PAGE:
LONDON – Disappointed fans criticized London 2012 organizers on Sunday, accusing them of staging a "disappearing act" with the Olympic flame.
The cauldron was lit amid dramatic scenes at the Opening Ceremony on Friday but cannot be seen by anyone outside the Olympic stadium because of its positioning within the venue.
That means nearly half of the Games will have passed the next time the flame is on display because the track events do not get underway until Friday.
"I traveled all the way from California to watch the Olympics for the first time," said Jennifer Collins, who is from Chino Hills, Calif. "I was so excited to see the flame, but even from within the Olympic Park you just can't get a look at it. I will have gone home by the time the track starts. It is very disappointing."
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The cauldron is made up of pronged components, which rose together when lit by seven young athletes as part of the Opening Ceremony festivities. It will be stationed at one end of the stadium, but, unlike the Bird's nest in Beijing, it's not high enough to be visible from the outside.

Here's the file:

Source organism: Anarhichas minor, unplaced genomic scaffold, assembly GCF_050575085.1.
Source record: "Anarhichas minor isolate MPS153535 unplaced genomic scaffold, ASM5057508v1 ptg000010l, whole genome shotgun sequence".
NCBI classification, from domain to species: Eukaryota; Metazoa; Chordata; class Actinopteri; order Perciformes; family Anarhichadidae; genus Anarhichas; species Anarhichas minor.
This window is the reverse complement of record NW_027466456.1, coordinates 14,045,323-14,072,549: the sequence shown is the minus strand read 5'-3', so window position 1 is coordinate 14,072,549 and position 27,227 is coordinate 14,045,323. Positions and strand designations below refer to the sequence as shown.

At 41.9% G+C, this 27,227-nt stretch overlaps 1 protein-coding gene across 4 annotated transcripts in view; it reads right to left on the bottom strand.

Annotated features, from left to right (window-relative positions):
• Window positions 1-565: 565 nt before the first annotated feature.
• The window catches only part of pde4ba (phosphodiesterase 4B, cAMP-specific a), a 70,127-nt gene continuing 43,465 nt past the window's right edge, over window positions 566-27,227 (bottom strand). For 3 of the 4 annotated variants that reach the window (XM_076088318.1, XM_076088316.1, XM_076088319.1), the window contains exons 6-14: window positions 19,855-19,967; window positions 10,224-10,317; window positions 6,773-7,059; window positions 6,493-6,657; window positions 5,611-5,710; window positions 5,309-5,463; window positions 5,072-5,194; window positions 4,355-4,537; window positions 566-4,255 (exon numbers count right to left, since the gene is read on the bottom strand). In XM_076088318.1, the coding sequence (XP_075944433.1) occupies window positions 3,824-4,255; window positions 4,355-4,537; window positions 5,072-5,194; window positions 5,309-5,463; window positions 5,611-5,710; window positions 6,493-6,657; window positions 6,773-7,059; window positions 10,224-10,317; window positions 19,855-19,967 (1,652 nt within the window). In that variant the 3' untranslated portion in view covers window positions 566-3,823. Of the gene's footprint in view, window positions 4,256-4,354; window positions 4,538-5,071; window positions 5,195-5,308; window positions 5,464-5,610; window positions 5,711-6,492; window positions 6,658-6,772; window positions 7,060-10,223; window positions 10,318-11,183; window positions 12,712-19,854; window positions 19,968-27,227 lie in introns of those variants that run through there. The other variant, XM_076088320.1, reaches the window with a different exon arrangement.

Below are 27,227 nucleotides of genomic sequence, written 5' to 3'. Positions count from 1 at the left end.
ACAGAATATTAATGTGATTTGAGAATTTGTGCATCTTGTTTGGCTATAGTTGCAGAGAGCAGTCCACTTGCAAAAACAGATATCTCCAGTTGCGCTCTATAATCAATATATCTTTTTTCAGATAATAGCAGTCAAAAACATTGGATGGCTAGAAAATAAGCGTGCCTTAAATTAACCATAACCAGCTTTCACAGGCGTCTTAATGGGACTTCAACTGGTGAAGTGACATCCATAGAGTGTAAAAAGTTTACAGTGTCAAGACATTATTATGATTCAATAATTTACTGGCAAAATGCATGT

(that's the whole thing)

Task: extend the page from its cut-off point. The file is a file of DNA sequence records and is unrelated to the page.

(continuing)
London's Olympic budget was cut because of the economic downturn but it's not known whether that contributed to the decision on how to place the flame.
"They have done a disappearing act with it," said Londoner Colin Millard, 58. "We can't wait to see some events, and it doesn't spoil your day, but of course you would like to think it is all part of the experience. You come to the Games, you get a photo with the flame."
Others were similarly bemused at the fact that apart from TV viewers, the only people who will able to see the flame are those fortunate enough to hold tickets for the track and field competition.
"It was like, now you see it, now you don't," said Linda Samuel, of Essex, just outside London. "I loved the Ceremony, and the flame was a dramatic moment. But now it's like it's not here."
The cauldron was the brainchild of designer Thomas Heatherwick and is made up of 204 flames in copper-petal bowls, representing the participating nations. They are mounted on stems of stainless steel, which were then painted in a shade of blue known as "bad black."
The cauldron stands at 25 feet high and weighs more than 35,000 pounds. At the end of the Games, the prongs will be dismantled and each one presented to the nation it represents.
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